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‘Laggard’ Ireland takes step toward net-zero carbon goal

Published on 29/03/2019, 11:59am

A cross-party parliamentary group wants carbon budgets, a higher tax and green agriculture support to reverse the country’s lax policies

Climate campaigners in Dublin (Photo: 350.org/Flickr)

By Sara Stefanini

Irish politicians have called for the country, one of the EU’s climate underperformers, to slash emissions to net-zero by 2050.

The recommendations, agreed late on Thursday by a cross-party group of parliamentarians, would set legally-binding limits every five years and hike the carbon tax, while providing strong support for green jobs and agriculture.

The government will decide which, if any of the recommendations to put the policies into place. Irish climate action and environment minister Richard Bruton has said he intends to set climate targets across all government departments.

Setting a net-zero target would mark a significant step change for Ireland – a self-professed climate “laggard”, which is on track to miss its EU-mandated goals for 2020.

After six months of debate, the majority of the committee backed a set of policies that aim to strike a balance between pressure on Ireland to speed up its emissions reductions and political fear of public protests like the gilet jaunes movement in France.

Modelled on the UK’s climate change act, the committee’s report would create a new, independent Climate Action Council to monitor the government’s progress in reducing emissions.

With this higher goal, Dublin should “proactively” support a rise in the European Union’s emissions reduction target for 2030, the parliamentarians said. This would add Ireland to a group of countries including France, the Netherlands, Sweden, Luxembourg and Denmark who are calling to hike the goal in line with limiting global warming to 1.5C, rather than 2C.

The committee also recommends gradually raising the Irish carbon tax on fossil fuels to at least €80 per tonne of CO2 by 2030, from €20 at present. The revenue should be ring-fenced until a public consultation on whether it should be dispersed equally to the public – as a carbon dividend – or put towards addressing fuel poverty and supporting climate measures.

And it calls to boost the share of renewable electricity in the mix to 70% by 2030, from around one-third in 2018.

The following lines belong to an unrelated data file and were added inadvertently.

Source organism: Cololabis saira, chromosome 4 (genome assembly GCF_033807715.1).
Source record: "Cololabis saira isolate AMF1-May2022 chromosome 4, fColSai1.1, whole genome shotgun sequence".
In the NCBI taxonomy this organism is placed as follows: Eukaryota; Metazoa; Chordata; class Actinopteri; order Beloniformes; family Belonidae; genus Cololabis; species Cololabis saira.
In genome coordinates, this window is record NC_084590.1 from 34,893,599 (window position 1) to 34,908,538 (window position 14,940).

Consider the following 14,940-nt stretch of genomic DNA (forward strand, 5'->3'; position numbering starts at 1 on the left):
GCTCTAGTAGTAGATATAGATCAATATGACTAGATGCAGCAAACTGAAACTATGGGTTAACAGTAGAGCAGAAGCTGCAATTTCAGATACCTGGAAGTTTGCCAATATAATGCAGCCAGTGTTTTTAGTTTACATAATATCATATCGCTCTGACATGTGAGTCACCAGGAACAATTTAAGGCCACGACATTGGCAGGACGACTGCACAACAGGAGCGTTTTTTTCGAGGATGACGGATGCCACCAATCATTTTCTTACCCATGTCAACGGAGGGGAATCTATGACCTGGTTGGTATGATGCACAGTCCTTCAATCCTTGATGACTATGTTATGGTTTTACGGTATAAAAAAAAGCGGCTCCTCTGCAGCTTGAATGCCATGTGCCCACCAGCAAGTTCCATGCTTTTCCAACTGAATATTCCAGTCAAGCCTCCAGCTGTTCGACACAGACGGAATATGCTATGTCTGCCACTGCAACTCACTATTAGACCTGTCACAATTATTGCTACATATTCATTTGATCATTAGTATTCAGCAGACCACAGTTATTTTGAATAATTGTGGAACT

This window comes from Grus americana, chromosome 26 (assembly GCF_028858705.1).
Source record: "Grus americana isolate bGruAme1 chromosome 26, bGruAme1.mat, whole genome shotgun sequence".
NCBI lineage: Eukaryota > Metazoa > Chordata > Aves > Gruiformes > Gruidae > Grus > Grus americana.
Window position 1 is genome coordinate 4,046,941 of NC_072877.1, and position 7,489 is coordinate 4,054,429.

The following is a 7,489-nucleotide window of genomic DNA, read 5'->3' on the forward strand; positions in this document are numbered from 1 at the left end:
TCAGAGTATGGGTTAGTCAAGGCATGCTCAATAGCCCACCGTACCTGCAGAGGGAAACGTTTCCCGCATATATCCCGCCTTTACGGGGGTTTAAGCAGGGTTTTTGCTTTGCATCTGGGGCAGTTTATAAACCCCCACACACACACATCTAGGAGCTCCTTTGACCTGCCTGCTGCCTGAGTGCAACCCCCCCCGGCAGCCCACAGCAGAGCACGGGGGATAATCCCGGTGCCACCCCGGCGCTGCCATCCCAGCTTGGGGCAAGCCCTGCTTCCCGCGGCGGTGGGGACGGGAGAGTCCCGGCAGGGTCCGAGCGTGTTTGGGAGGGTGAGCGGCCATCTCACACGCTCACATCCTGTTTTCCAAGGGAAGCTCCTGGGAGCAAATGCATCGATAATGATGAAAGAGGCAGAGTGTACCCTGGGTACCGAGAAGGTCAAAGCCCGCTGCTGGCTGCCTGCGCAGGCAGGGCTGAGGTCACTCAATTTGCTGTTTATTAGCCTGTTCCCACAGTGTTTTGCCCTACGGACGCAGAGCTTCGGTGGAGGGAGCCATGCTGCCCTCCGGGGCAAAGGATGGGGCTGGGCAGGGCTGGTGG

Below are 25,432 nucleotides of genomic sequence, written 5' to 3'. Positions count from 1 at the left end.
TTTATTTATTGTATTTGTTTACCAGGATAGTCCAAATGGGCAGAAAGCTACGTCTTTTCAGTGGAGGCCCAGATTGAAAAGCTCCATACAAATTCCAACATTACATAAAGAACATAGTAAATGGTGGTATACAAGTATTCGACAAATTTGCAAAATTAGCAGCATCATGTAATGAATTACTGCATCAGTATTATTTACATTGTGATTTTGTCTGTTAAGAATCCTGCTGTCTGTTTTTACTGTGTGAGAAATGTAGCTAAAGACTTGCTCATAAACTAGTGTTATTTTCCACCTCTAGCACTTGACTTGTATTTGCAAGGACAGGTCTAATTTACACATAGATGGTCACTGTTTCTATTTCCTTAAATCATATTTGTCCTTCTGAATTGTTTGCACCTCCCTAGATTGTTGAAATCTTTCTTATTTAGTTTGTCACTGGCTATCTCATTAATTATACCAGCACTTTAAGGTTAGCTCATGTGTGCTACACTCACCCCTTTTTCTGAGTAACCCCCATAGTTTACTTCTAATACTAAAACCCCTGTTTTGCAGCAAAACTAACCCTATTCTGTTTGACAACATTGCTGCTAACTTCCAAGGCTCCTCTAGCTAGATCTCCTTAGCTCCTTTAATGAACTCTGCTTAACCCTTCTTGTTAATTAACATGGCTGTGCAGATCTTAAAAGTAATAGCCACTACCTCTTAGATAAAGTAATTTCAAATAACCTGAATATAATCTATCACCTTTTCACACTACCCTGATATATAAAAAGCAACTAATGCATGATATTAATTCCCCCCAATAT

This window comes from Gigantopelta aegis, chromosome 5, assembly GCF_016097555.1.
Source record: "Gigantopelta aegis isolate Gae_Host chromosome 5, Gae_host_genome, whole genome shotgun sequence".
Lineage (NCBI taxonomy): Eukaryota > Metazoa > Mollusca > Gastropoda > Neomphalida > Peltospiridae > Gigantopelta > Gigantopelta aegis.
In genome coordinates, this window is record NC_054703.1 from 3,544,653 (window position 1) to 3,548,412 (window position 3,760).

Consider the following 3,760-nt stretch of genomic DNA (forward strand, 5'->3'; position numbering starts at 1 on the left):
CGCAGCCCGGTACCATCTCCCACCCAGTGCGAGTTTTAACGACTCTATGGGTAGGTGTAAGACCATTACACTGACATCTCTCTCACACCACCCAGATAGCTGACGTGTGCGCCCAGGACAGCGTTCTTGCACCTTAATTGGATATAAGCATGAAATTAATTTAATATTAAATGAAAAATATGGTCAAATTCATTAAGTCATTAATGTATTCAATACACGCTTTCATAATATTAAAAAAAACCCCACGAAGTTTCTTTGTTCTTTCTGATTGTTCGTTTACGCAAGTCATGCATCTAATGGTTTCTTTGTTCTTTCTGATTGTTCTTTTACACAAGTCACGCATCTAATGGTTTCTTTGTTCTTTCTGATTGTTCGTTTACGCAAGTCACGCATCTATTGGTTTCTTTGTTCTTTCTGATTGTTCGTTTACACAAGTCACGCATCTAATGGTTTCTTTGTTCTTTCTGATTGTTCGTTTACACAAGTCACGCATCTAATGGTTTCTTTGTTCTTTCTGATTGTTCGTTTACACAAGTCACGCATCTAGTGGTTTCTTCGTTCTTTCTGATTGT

Ireland is a testing ground for whether direct democracy can help governments bring in ambitious climate policy. Last year an assembly of 99 randomly selected citizens made recommendations that the committee then built on.

Overall, the recommendations represent a “milestone” in Irish climate policy, said Sadhbh O’Neill, an expert adviser to the parliamentary committee and a PhD candidate on environmental policy at University College Dublin.

“The imposition of carbon budgets to meet a target of net zero emissions in 2050 will necessarily have a profound effect on policies and planned investments in transport, buildings and energy, especially given that Ireland’s emissions are increasing,” she said.

There will be disappointment that the committee did not propose specific measures to tackle emissions from Ireland’s large agriculture and land use sectors, such as a cap on the rising herd numbers.

However, the committee does call for a drastic change in the direction of  policies in favour of diversification, peatland restoration and sustainable afforestation, O’Neill added.

The recommendations focus on encouraging farmers to mitigate their greenhouse gases, including with incentives from the European Union’s common agricultural policy, and say the parliament should continue to study the potential for a new emissions tax.

“The committee was mindful, given the importance of agriculture to the rural economy, to propose recommendations which support on-farm measures to reduce emissions and improve the sustainability of farming in Ireland, including agricultural diversification,” the report states.

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